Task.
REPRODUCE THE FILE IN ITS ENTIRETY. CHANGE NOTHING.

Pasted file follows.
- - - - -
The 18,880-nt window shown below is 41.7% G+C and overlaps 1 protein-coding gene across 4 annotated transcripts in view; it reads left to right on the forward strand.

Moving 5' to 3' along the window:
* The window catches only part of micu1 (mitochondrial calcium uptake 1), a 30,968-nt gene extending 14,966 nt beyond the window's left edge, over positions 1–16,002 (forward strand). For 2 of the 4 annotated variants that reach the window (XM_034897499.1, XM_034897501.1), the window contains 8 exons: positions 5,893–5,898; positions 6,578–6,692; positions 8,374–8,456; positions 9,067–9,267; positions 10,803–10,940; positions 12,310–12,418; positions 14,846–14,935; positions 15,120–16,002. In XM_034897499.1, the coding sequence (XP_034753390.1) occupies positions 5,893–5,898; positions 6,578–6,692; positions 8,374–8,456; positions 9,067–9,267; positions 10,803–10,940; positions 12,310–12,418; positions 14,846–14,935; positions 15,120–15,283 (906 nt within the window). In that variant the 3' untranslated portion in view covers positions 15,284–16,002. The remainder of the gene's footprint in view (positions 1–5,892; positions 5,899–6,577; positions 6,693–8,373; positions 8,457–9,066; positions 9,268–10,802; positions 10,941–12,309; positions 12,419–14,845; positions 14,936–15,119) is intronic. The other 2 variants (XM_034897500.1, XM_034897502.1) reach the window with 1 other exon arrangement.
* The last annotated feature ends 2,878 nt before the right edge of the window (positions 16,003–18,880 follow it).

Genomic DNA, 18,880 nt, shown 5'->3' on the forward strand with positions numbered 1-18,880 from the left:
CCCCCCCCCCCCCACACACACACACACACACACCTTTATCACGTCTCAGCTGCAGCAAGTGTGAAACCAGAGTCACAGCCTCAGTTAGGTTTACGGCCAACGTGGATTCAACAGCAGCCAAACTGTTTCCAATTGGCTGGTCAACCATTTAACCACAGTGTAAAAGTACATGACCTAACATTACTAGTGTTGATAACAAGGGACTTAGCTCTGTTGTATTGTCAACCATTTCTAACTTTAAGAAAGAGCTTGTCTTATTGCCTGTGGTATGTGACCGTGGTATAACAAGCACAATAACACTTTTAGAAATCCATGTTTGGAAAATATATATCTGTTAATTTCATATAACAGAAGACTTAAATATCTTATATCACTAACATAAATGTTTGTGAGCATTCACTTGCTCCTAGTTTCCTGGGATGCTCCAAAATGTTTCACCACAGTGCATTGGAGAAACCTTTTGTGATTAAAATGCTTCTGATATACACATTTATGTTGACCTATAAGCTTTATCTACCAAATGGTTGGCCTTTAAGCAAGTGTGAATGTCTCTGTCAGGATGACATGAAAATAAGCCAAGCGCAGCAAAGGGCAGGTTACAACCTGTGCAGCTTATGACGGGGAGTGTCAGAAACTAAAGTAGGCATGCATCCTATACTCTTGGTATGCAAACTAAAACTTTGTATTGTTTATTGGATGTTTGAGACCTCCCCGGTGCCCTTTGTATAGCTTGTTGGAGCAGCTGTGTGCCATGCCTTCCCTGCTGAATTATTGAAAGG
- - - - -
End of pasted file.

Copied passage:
The 18,880-nt window shown below is 41.7% G+C and overlaps 1 protein-coding gene across 4 annotated transcripts in view; it reads left to right on the forward strand.

Moving 5' to 3' along the window:
* The window catches only part of micu1 (mitochondrial calcium uptake 1), a 30,968-nt gene extending 14,966 nt beyond the window's left edge, over positions 1–16,002 (forward strand). For 2 of the 4 annotated variants that reach the window (XM_034897499.1, XM_034897501.1), the window contains 8 exons: positions 5,893–5,898; positions 6,578–6,692; positions 8,374–8,456; positions 9,067–9,267; positions 10,803–10,940; positions 12,310–12,418; positions 14,846–14,935; positions 15,120–16,002. In XM_034897499.1, the coding sequence (XP_034753390.1) occupies positions 5,893–5,898; positions 6,578–6,692; positions 8,374–8,456; positions 9,067–9,267; positions 10,803–10,940; positions 12,310–12,418; positions 14,846–14,935; positions 15,120–15,283 (906 nt within the window). In that variant the 3' untranslated portion in view covers positions 15,284–16,002. The remainder of the gene's footprint in view (positions 1–5,892; positions 5,899–6,577; positions 6,693–8,373; positions 8,457–9,066; positions 9,268–10,802; positions 10,941–12,309; positions 12,419–14,845; positions 14,936–15,119) is intronic. The other 2 variants (XM_034897500.1, XM_034897502.1) reach the window with 1 other exon arrangement.
* The last annotated feature ends 2,878 nt before the right edge of the window (positions 16,003–18,880 follow it).

Genomic DNA, 18,880 nt, shown 5'->3' on the forward strand with positions numbered 1-18,880 from the left:
CCCCCCCCCCCCCACACACACACACACACACACCTTTATCACGTCTCAGCTGCAGCAAGTGTGAAACCAGAGTCACAGCCTCAGTTAGGTTTACGGCCAACGTGGATTCAACAGCAGCCAAACTGTTTCCAATTGGCTGGTCAACCATTTAACCACAGTGTAAAAGTACATGACCTAACATTACTAGTGTTGATAACAAGGGACTTAGCTCTGTTGTATTGTCAACCATTTCTAACTTTAAGAAAGAGCTTGTCTTATTGCCTGTGGTATGTGACCGTGGTATAACAAGCACAATAACACTTTTAGAAATCCATGTTTGGAAAATATATATCTGTTAATTTCATATAACAGAAGACTTAAATATCTTATATCACTAACATAAATGTTTGTGAGCATTCACTTGCTCCTAGTTTCCTGGGATGCTCCAAAATGTTTCACCACAGTGCATTGGAGAAACCTTTTGTGATTAAAATGCTTCTGATATACACATTTATGTTGACCTATAAGCTTTATCTACCAAATGGTTGGCCTTTAAGCAAGTGTGAATGTCTCTGTCAGGATGACATGAAAATAAGCCAAGCGCAGCAAAGGGCAGGTTACAACCTGTGCAGCTTATGACGGGGAGTGTCAGAAACTAAAGTAGGCATGCATCCTATACTCTTGGTATGCAAACTAAAACTTTGTATTGTTTATTGGATGTTTGAGACCTCCCCGGTGCCCTTTGTATAGCTTGTTGGAGCAGCTGTGTGCCATGCCTTCCCTGCTGAATTATTGAAAGG